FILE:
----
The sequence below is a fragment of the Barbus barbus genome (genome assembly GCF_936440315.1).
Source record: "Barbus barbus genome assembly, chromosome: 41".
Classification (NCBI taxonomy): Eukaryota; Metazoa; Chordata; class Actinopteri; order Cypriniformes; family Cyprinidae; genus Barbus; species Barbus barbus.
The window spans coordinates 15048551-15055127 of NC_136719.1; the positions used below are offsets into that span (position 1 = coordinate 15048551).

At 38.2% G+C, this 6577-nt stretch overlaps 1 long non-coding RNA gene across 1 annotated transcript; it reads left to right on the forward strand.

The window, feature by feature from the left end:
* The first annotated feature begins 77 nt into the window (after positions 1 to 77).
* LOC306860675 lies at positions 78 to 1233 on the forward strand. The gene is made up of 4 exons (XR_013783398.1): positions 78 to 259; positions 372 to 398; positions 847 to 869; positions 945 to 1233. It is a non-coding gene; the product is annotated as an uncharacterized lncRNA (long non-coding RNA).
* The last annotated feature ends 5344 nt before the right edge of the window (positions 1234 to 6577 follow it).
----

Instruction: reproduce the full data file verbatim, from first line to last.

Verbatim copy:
The sequence below is a fragment of the Barbus barbus genome (genome assembly GCF_936440315.1).
Source record: "Barbus barbus genome assembly, chromosome: 41".
Classification (NCBI taxonomy): Eukaryota; Metazoa; Chordata; class Actinopteri; order Cypriniformes; family Cyprinidae; genus Barbus; species Barbus barbus.
The window spans coordinates 15048551-15055127 of NC_136719.1; the positions used below are offsets into that span (position 1 = coordinate 15048551).

At 38.2% G+C, this 6577-nt stretch overlaps 1 long non-coding RNA gene across 1 annotated transcript; it reads left to right on the forward strand.

The window, feature by feature from the left end:
* The first annotated feature begins 77 nt into the window (after positions 1 to 77).
* LOC306860675 lies at positions 78 to 1233 on the forward strand. The gene is made up of 4 exons (XR_013783398.1): positions 78 to 259; positions 372 to 398; positions 847 to 869; positions 945 to 1233. It is a non-coding gene; the product is annotated as an uncharacterized lncRNA (long non-coding RNA).
* The last annotated feature ends 5344 nt before the right edge of the window (positions 1234 to 6577 follow it).